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Palliative care for children and adolescents in Switzerland: a needs analysis across three diagnostic groups


Inglin, S; Hornung, R; Bergstraesser, E (2011). Palliative care for children and adolescents in Switzerland: a needs analysis across three diagnostic groups. European Journal of Pediatrics, 170(8):1031-1038.

Abstract

The objective of this qualitative study was to explore the perceptions and needs of families who care for a child with a life-limiting disease. Considering the heterogeneity of life-limiting diseases in childhood, three diagnostic groups were defined: (a) cancer, (b) neurological disorders, and (c) non-cancer/non-neurological conditions. Fifteen parents whose child had been treated in one of four children's hospitals and received palliative care or had died within the previous 2 years were interviewed. The main interview topics were: communication with professionals, need for support in care (at home or hospital), and bereavement support. Irrespective of the center of care, parents of children with diagnoses other than cancer reported a lack of support concerning practical issues of care and psychosocial aspects. Parents of children with cancer expressed difficulties related to coordination of care especially when care was provided at home. Bereaved parents emphasized their wish for bereavement support. Our findings demonstrate shortcomings in pediatric palliative care in Switzerland and outline basic needs of affected families including psychosocial support, coordination of care and bereavement support. Based on these findings we formulate some suggestions on how to initiate pediatric palliative care in a most efficient way and tailored to the needs of families in Switzerland.

Abstract

The objective of this qualitative study was to explore the perceptions and needs of families who care for a child with a life-limiting disease. Considering the heterogeneity of life-limiting diseases in childhood, three diagnostic groups were defined: (a) cancer, (b) neurological disorders, and (c) non-cancer/non-neurological conditions. Fifteen parents whose child had been treated in one of four children's hospitals and received palliative care or had died within the previous 2 years were interviewed. The main interview topics were: communication with professionals, need for support in care (at home or hospital), and bereavement support. Irrespective of the center of care, parents of children with diagnoses other than cancer reported a lack of support concerning practical issues of care and psychosocial aspects. Parents of children with cancer expressed difficulties related to coordination of care especially when care was provided at home. Bereaved parents emphasized their wish for bereavement support. Our findings demonstrate shortcomings in pediatric palliative care in Switzerland and outline basic needs of affected families including psychosocial support, coordination of care and bereavement support. Based on these findings we formulate some suggestions on how to initiate pediatric palliative care in a most efficient way and tailored to the needs of families in Switzerland.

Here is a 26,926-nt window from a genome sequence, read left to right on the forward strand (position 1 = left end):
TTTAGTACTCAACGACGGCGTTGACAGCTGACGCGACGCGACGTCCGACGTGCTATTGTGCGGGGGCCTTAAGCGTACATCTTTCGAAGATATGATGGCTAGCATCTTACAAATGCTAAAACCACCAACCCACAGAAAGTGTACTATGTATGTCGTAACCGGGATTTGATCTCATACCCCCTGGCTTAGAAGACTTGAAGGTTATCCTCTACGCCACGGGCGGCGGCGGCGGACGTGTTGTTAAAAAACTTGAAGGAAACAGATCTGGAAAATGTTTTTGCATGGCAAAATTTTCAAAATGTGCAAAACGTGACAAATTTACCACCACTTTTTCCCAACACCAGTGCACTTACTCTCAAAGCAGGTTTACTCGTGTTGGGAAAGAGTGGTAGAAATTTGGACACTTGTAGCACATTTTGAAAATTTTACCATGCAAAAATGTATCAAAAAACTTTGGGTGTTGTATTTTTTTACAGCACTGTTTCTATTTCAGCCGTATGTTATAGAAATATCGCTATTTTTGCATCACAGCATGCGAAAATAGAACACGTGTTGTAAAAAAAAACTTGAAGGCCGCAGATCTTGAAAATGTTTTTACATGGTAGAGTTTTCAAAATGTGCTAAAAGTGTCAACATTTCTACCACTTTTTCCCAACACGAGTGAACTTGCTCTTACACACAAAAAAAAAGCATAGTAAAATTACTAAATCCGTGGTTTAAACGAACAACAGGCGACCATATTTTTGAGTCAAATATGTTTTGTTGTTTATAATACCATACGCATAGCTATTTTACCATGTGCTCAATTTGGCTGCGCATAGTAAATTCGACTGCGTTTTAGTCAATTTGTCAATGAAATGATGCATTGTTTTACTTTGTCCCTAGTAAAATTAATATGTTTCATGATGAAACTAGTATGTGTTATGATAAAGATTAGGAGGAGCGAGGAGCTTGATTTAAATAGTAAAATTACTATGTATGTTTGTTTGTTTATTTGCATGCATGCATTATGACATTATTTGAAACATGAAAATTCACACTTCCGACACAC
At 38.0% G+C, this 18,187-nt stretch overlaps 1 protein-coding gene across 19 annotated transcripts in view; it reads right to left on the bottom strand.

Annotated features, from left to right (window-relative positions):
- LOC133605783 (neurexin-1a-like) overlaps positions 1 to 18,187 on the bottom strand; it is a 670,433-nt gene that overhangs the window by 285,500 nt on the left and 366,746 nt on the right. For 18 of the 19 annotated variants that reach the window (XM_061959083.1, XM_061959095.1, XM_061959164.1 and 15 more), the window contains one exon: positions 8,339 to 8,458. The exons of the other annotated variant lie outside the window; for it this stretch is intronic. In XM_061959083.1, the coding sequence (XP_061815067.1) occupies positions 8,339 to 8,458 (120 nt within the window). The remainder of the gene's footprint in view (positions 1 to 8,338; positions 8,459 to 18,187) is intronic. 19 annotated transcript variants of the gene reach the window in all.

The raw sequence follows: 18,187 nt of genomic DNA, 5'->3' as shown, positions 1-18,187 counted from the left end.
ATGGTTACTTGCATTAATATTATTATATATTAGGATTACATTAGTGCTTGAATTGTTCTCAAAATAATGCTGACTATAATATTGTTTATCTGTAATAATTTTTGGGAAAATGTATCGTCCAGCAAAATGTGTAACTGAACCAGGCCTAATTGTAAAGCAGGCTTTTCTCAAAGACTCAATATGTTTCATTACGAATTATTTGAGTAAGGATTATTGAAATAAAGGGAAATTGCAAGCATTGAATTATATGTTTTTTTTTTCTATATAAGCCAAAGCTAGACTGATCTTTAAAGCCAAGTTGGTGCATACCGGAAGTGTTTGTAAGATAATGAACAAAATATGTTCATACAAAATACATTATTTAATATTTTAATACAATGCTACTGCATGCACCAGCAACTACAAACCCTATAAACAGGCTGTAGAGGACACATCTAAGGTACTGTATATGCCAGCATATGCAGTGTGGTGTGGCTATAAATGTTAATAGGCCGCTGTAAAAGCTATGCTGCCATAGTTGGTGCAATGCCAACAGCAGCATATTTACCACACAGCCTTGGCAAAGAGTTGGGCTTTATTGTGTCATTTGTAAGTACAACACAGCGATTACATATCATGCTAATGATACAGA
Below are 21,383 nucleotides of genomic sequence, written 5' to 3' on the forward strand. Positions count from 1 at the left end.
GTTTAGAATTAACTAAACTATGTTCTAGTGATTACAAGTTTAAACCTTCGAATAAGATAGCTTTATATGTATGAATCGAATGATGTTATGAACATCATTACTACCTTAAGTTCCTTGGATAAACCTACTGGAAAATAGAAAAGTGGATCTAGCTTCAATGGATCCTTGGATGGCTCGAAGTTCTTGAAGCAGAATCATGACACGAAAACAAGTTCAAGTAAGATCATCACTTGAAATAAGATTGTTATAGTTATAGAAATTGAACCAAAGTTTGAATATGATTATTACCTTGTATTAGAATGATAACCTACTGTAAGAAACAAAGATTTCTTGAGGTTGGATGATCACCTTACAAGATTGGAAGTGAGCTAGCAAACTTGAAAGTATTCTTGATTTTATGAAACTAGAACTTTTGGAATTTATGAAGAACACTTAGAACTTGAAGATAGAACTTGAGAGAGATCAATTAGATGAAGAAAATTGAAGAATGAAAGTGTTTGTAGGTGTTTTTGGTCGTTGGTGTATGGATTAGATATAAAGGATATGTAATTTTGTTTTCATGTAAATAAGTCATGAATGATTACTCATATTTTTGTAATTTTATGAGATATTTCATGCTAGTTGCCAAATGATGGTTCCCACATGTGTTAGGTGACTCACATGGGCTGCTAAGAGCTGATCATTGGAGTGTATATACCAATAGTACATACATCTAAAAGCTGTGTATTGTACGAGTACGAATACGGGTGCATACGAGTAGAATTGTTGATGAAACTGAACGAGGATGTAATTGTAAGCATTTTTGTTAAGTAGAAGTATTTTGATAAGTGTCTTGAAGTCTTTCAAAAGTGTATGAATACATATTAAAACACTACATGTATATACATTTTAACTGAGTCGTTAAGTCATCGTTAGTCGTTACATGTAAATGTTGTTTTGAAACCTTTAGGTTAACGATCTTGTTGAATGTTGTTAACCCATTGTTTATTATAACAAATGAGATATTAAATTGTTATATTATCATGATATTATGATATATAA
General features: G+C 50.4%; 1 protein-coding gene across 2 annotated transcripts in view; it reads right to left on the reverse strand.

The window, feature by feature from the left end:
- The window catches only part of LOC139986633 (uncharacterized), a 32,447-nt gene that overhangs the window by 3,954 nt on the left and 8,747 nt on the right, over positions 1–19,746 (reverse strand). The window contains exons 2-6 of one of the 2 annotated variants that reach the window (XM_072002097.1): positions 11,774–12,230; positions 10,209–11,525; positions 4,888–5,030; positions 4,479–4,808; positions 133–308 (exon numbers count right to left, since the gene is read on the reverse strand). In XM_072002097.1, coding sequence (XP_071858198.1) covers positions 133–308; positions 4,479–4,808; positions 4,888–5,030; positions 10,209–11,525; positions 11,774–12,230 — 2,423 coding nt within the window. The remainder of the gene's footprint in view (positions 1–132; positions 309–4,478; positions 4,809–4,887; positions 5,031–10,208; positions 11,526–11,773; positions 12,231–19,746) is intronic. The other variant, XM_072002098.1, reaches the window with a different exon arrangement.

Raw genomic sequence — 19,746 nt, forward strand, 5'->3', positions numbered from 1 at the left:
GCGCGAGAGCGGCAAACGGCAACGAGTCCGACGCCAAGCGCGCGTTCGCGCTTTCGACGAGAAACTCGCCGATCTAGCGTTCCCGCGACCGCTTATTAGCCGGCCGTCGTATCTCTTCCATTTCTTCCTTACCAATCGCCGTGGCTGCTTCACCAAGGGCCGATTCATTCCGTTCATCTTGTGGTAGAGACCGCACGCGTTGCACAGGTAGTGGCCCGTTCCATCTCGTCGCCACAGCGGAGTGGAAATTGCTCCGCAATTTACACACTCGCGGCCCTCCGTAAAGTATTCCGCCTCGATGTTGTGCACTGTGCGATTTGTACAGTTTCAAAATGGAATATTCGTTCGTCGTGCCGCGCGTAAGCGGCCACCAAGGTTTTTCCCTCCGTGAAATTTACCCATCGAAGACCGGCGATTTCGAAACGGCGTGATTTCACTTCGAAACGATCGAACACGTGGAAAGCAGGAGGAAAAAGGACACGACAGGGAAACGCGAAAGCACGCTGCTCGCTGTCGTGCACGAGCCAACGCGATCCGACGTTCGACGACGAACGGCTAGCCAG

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12 citations in Web of Science®
14 citations in Scopus®
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Additional indexing

Item Type:Journal Article, refereed, original work
Communities & Collections:04 Faculty of Medicine > University Children's Hospital Zurich > Medical Clinic
06 Faculty of Arts > Institute of Psychology
Dewey Decimal Classification:150 Psychology
610 Medicine & health
Language:English
Date:2011
Deposited On:21 Oct 2011 14:34
Last Modified:05 Apr 2016 15:02
Publisher:Springer
ISSN:0340-6199
Publisher DOI:https://doi.org/10.1007/s00431-011-1398-5
PubMed ID:21274564

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